The LLDC has taken over the London 2012 Olympic site, and is responsible for transforming a Games venue into a piece of city. But they are reluctant at present to talk about how they are managing re-use in what they term the ‘Queen Elizabeth II Park Transformation’.
Although the target of 90% re-use or recycling of demolition waste was exceeded during the initial building of the Olympic Park, with ‘only’ 7000 tonnes of waste going to landfill, A report by BioRegional (here) concludes that more could have been done to re-use and reclaim materials rather than simply downcycling them to inferior grades of usage; re-used or reclaimed materials made up only 0.5% of the original target.
However, although elements of the park are set to re-open in a phased manner, the ‘transformation’ will take place over an extended period of time. There is therefore roughly a 5 to 15 year window when re-use will be possible for materials coming from the transformation works - and new construction on sites currently marked for interim use - will be possible. It is rumoured that the new contracts - for transformation of the park to legacy mode - differentiate between ‘re-use’ and ‘recycling’, although what targets are set for each, within the magic 90% target figure, remains unclear.
Contractor Bam Nuttall has been awarded the £70million ‘clear, connect, complete’ Legacy contract by the LLDC. The work is split into two contracts – a £27M North Park and £49M South Park development – in which Bam Nuttall will clear the games temporary venues, walkways and roads and connect the park with new roads, cycle and pedestrian paths, and complete the permanent venues, bridges and parklands. Details of the work to be completed can be found here. Additionally, Balfour Beatty has been awarded a £50million contract to run services and facilities at the Park over the next ten years, including Estates Management, which inevitably touches upon how waste is managed, re-used and redistributed. Add to this understanding the observation that Bam Nuttall also won - and in some cases still holds - a number of other Olympic contracts; the initial £360million site remediation, a £122million contract for the South Park Roads & Bridges and £70million for North Park. In all, there is around £300million available for ‘transformation’, with contracts for the Aquatics Centre, Stadium, visitor centres and playgrounds and South Plaza yet to be awarded. With such a compartmentalised approach to delivery, I do wonder how easy it will be to manage ‘re-use’ holistically across the site and its surrounding communities.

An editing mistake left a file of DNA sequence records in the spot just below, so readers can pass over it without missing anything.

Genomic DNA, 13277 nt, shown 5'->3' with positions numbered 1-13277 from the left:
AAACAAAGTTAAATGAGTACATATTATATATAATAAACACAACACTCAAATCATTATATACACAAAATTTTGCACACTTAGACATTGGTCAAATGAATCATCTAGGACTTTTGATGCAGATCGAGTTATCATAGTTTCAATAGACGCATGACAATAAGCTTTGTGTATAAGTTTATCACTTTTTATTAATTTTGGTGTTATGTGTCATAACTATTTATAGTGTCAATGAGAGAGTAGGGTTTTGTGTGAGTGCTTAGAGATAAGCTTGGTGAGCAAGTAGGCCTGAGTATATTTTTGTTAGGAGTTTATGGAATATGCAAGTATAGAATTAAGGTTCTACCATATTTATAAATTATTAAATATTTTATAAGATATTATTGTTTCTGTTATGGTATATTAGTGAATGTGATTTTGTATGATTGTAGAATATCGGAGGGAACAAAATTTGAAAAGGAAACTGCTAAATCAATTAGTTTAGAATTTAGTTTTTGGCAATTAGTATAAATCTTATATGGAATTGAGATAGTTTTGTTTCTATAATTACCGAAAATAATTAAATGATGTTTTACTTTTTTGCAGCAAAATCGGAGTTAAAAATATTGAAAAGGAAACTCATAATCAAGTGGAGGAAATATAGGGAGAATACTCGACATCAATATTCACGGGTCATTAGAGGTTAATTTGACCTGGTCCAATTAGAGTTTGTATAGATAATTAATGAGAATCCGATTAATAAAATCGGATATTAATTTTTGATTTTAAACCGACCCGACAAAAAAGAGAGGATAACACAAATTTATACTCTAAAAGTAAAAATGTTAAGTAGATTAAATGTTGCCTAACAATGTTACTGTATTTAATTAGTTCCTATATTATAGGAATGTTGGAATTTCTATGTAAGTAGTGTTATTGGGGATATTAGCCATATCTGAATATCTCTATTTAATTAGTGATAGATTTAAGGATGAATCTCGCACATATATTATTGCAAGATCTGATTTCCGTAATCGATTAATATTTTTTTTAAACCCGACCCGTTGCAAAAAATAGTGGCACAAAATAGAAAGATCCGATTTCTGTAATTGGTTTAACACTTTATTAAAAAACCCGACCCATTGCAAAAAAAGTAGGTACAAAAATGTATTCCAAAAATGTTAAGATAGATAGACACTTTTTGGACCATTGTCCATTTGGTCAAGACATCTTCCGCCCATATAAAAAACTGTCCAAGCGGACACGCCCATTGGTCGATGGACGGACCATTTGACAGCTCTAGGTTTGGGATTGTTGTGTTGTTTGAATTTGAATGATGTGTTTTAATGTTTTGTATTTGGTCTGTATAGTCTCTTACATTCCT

Tracking down the 10%
A contract for some of the 10% appears to have been agreed with the National Community Wood Recycling Project - although some material we were aiming to get our hands on has ended up at their Gravesend’ Local Enterprise’ centre(even though they have a facility nearer, in Bromley). This madness seems to result from way re-use contracts are arranged, despite the aspiration to see as much of the Olympic material re-used in local communities. Pre-qualification seems to rule out interested parties simply turning up to claim some material - you need an articulated truck to access the disposal sites, and seemingly to have been ‘screened’. It is also necessary to provide some guarantee as to how the material will be re-used, and presumably re-users will be expected to be available for publicity related interviews and exposés.